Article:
Considering that we can also make forall a. (f a -> a) -> a out of f (Moo f) values, it makes sense to add them as a case of Moo:

    data Moo f = Empty (f Void) | Layered (f (Moo f))

    Accordingly, fromLayered can be incorporated to fromMoo:

    fromMoo :: Functor f => Moo f -> forall a. (f a -> a) -> a
    fromMoo = \case
        Empty z -> \alg -> alg (fmap absurd z)
        Layered u -> \alg -> alg (fmap (\moo -> fromMoo moo alg) u)

    Note that, by doing so, we have sneakily moved from applying alg under one f layer to recursively applying alg under an arbitrary number of f layers.

    Next, we can note an f Void value can be injected into the Layered constructor:

    emptyLayered :: Functor f => f Void -> Moo f
    emptyLayered z = Layered (fmap absurd z)

    That means we don't actually need the Empty constructor:

    newtype Moo f = Moo (f (Moo f))
    unMoo :: Moo f -> f (Moo f)
    unMoo (Moo u) = u

    What about the Empty case in fromMoo? The only difference between the two cases is that, in the Empty case, we have absurd instead of \moo -> fromMoo moo alg. Since all Void -> a functions are absurd, we don't need a separate Empty case there either:

    fromMoo :: Functor f => Moo f -> forall a. (f a -> a) -> a
    fromMoo (Moo u) = \alg -> alg (fmap (\moo -> fromMoo moo alg) u)

    A possible cosmetic tweak is flipping the fromMoo arguments, so that we don't need to write the argument to fmap as a lambda:

    foldMoo :: Functor f => (f a -> a) -> Moo f -> a
    foldMoo alg (Moo u) = alg (fmap (foldMoo alg) u)

    Or, more pointfree:

    foldMoo :: Functor f => (f a -> a) -> Moo f -> a
    foldMoo alg = alg . fmap (foldMoo alg) . unMoo

    At this point, a second look at our definitions suggests some renaming is in order:

    newtype Fix f = Fix (f (Fix f))
    unfix :: Fix f -> f (Fix f)
    unfix (Fix u) = u
    cata :: Functor f => (f a -> a) -> Fix f -> a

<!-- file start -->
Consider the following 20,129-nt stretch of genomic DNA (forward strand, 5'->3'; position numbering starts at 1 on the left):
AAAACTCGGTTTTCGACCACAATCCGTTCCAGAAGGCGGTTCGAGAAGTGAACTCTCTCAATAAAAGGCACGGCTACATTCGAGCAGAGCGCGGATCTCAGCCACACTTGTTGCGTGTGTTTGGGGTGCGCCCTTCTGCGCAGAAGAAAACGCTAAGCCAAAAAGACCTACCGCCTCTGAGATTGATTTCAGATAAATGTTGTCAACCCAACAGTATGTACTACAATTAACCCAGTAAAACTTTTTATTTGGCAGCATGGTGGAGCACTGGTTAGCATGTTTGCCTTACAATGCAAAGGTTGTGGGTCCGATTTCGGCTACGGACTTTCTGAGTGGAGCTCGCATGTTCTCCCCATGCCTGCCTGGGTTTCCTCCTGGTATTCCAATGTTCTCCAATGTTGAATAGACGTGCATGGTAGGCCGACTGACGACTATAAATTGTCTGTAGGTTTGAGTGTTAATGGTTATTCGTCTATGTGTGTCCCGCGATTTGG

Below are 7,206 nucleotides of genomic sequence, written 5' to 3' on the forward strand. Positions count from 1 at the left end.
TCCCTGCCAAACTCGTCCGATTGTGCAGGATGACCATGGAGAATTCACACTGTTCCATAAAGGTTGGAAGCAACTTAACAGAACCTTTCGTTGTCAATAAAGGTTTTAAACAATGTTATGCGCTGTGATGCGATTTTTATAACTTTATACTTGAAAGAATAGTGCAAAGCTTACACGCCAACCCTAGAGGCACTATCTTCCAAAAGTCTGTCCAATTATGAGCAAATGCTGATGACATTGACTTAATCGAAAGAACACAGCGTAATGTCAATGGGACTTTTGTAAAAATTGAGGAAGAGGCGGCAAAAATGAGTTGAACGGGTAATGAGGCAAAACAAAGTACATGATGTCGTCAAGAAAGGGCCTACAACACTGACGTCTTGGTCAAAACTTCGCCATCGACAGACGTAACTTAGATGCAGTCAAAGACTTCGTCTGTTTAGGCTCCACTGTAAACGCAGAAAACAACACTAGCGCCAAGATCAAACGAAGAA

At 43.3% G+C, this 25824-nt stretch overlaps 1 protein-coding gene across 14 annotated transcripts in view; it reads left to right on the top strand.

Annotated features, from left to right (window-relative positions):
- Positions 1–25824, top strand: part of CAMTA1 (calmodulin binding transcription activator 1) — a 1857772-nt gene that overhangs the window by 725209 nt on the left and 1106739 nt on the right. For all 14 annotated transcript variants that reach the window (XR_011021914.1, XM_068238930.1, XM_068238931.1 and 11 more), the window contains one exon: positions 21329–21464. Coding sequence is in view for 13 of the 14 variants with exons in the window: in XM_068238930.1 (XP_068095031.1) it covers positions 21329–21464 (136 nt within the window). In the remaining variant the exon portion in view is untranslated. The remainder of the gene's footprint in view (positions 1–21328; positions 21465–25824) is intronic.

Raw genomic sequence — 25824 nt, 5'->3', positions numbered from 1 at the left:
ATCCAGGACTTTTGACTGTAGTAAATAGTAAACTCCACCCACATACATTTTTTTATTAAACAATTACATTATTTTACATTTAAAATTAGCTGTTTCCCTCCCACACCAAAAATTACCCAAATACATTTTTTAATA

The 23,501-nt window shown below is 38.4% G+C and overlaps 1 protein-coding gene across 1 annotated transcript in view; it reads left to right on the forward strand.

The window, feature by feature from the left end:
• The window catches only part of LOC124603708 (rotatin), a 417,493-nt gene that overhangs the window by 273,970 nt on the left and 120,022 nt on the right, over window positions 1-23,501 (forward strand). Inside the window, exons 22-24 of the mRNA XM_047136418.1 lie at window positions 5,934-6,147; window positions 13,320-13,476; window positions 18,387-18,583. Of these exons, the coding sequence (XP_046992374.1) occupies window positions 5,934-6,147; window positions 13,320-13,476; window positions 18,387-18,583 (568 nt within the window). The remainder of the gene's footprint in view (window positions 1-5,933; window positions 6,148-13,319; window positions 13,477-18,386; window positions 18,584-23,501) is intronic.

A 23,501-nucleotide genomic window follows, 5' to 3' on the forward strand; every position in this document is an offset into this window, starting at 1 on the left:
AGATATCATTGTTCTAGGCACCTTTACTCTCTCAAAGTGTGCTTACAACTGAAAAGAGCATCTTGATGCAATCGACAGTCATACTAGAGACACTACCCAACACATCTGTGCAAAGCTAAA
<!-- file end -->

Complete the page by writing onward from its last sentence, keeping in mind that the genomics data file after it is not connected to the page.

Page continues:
cata alg = alg . fmap (cata alg) . unfix
    fromFix :: Functor f => Fix f -> forall a. (f a -> a) -> a
    fromFix t = \alg -> cata alg t

    And there it is: all forall a. (f a -> a) -> a functions have the form \alg -> cata alg t for some t :: Fix f. Therefore, fixToMu is surjective, and we have the desired isomorphism.


    In the comments, a germane question was raised about the applicability of the induction argument in the cata Fix t = t derivation. At a minimum, the functor laws and parametricity ensure that fmap (cata Fix) won't create extra work (for instance, it won't enlarge the structure, or introduce additional recursive positions to dig into), which justifies why stepping into the recursive positions is all that matters in the inductive step of the derivation. That being so, if t is a finite structure, the base case of an empty f (Fix t) will eventually be reached, and all is clear. If we allow t to be infinite, however, we can keep descending endlessly, fmap after fmap after fmap, without ever reaching the base case.

    The situation with infinite structures, though, is not as awful as it might seem at first. Laziness, which is what makes infinite structures viable in the first place, allows us to consume infinite structures lazily:

    GHCi> :info ListF
    data ListF a b = Nil | Cons a b
        -- etc.
    GHCi> ones = Fix (Cons 1 ones)
    GHCi> (\(Fix (Cons a _)) -> a) (cata Fix ones)
    GHCi> (\(Fix (Cons _ (Fix (Cons a _)))) -> a) (cata Fix ones)

    While the succession of recursive positions extends infinitely, we can stop at any point and get useful results out of the surrounding ListF functorial contexts. Such contexts, it bears repeating, are unaffected by fmap, and so any finite segment of the structure we might consume will be unaffected by cata Fix.

    This laziness reprieve reflects how, as mentioned elsewhere in this discussion, laziness collapses the distinction between the fixed points Mu, Fix and Nu. Without laziness, Fix is not enough to encode productive corecursion, and so we have to switch to Nu, the greatest fixed point. Here is a tiny demonstration of the difference:

    GHCi> :set -XBangPatterns
    GHCi> -- Like ListF, but strict in the recursive position.
    GHCi> data SListF a b = SNil | SCons a !b deriving Functor
    GHCi> ones = Nu (\() -> SCons 1 ()) ()
    GHCi> (\(Nu c a) -> (\(SCons a _) -> a) (c a)) ones
    GHCi> ones' = Fix (SCons 1 ones')
    GHCi> (\(Fix (SCons a _)) -> a) ones'